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Topic: which clay? any advice?  (Read 518 times)
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photochickkds
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« on: June 12, 2008 10:16:18 PM »

new to polymer clay and ive been surfing the posts the past few days and i am absolutely obsessed with mini foods! any advice which clay to start with? is sculpey clay ok?
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Diane B.
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« Reply #1 on: June 13, 2008 08:46:16 AM »

My personal advice would be any brand but Sculpey.  I'm assuming that you're referring to Sculpey III here, but SuperSculpey and especially the original white Sculpey are similar in their disadvantages. 
All of those clays will be weaker after baking anywhere they're thin or projecting, so those areas will be much more breakable than other brands (round or highly-rounded shapes would be fine though because those shapes are inherently strong almost no matter what they're made from).
Also, generally those Sculpeys will be mooshier when they're raw so it will be harder to get good detail from them, and also to avoid fingerprints and to avoid shape distortion.

If you only want to make miniature sculpts (foods, etc.) with your polymer clay, that will be better for some of those problems since your pieces won't likely have as many (or as large) thin areas and projections.  But if they do have those areas, and then they're stressed (by being worn, for example), the same problems will arise.

The formulas for the different brands are almost all currently in flux, so the recommendations I make these days (for the newest versions of all clays) would be:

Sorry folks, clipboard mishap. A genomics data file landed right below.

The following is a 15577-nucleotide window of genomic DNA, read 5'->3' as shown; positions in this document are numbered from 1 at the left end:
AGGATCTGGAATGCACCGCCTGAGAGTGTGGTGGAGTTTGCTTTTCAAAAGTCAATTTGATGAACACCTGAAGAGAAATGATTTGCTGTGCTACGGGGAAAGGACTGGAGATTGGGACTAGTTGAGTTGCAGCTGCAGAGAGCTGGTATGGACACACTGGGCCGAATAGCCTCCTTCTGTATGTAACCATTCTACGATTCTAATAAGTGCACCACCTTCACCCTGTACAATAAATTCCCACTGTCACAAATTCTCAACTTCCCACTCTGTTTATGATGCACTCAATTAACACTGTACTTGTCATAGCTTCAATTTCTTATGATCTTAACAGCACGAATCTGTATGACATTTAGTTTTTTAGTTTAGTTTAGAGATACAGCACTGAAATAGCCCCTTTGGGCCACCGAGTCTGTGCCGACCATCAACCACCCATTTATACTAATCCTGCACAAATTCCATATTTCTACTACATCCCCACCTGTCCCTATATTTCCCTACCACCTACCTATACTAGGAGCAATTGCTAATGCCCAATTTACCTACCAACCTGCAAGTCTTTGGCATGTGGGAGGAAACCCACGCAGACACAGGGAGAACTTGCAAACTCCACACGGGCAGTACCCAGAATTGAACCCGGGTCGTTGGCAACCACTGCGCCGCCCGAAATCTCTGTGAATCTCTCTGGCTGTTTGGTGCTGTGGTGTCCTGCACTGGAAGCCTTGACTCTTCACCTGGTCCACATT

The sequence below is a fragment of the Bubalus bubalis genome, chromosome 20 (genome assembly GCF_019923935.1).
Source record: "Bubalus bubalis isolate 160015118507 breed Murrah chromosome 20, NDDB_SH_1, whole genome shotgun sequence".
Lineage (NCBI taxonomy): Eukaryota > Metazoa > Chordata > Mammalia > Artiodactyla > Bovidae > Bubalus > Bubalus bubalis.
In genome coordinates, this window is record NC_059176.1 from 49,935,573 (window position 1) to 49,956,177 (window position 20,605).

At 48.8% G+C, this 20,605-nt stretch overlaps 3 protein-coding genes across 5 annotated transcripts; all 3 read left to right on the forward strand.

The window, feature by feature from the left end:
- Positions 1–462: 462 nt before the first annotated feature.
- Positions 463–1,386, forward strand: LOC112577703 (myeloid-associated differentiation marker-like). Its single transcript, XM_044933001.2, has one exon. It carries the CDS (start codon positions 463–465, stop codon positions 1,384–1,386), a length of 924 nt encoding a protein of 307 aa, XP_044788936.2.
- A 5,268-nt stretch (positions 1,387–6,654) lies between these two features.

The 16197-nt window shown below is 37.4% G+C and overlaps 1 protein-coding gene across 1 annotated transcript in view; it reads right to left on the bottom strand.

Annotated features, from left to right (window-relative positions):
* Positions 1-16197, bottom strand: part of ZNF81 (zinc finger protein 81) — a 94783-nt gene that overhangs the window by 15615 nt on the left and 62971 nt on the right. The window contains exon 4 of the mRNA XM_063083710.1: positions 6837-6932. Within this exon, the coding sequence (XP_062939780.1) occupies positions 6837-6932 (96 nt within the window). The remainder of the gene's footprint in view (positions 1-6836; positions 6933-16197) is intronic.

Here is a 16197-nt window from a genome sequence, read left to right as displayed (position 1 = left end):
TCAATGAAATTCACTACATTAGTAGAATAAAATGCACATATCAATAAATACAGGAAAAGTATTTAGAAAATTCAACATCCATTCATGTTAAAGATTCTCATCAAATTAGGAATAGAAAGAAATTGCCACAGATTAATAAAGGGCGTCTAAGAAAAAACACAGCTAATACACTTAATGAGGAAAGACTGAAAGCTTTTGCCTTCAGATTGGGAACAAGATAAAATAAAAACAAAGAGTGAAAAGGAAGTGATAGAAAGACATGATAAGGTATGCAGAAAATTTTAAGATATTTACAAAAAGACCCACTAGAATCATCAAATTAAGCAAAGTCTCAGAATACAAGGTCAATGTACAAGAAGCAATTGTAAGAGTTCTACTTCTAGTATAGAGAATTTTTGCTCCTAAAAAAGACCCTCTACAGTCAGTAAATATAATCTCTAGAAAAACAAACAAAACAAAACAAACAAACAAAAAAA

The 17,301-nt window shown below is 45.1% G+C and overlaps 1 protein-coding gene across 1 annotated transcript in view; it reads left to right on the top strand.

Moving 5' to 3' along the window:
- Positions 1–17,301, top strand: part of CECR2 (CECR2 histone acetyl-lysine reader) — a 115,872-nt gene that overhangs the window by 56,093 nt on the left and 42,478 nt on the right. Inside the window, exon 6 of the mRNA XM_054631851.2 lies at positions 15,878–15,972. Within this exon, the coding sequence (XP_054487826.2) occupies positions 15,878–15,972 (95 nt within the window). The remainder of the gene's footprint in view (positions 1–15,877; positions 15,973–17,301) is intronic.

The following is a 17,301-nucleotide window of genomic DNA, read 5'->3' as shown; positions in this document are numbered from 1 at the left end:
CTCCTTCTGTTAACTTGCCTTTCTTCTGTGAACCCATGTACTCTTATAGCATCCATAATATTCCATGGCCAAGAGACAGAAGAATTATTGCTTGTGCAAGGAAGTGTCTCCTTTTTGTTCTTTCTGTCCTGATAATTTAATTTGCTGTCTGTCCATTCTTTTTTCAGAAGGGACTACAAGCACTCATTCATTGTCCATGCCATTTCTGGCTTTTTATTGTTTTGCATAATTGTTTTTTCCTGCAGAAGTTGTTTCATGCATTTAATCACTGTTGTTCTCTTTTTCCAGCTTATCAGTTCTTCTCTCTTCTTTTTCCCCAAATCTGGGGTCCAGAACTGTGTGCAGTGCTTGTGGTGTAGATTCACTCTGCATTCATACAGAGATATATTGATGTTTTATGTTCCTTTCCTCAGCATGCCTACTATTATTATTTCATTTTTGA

Kato Polyclay, Premo, FimoClassic, Cernit
...and FimoSoft

If you have naturally hot hands or if you work with your clay in a warm environment, I'd suggest Kato Polyclay or perhaps FimoClassic rather than the other 3. 

(If you want to paint over your clay rather than having the color in the clay in the regular way, then SuperSculpey-Firm, which is gray, is a good choice too.)

There's a brand new line called Studio by Sculpey which is different from all the others in certain ways.  It seems to be okay for shaping, but has a texture that's kind of fabric-y which for one thing makes it hard for it to stick to itself, and it's also bad for making canes.  It also comes only in kind of toned-down colors, which means no strong clear colors (those can also be good for mixing clays to create new colors).

If you want much more info about the various brands and lines of polymer clay, check out this page at my polymer clay "encyclopedia" website:
http://www.glassattic.com/polymer/Characteristics.htm


HTH, and welcome to polymer clay!

Diane B.

P.S.  If you want to check out lots of lessons on making miniature foods, take a look on these 2 pages at my polymer encyclopedia:
http://www.glassattic.com/polymer/miniatures.htm
(...click on Foods...)
http://www.glassattic.com/polymer/houses_structures_gingerbread.htm
(...click on more Candies & Sweets...)


.
« Last Edit: June 13, 2008 08:57:34 AM by Diane B. » THIS ROCKS   Logged

POLYMER CLAY "ENCYCLOPEDIA" 
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ilysa
« Reply #2 on: June 15, 2008 04:20:35 AM »

I would suggest starting with Premo as it usually is not too soft and not too hard.

It might be a good idea to get a bar of each to see what you like best. Have fun!
Regards,
Ilysa
« Last Edit: March 02, 2012 03:30:16 PM by jungrrl » THIS ROCKS   Logged

kitten59
« Reply #3 on: June 25, 2008 11:54:17 PM »

I prefer the firmer clays, such as Fimo Classic and Kato, although I've been pissed ever since Fimo changed their formula! I can't stand Sculpey or Premo- pure mush. Mind you, I know a ton of artists who use Premo pretty much exclusively. It's just personal preference- try both!
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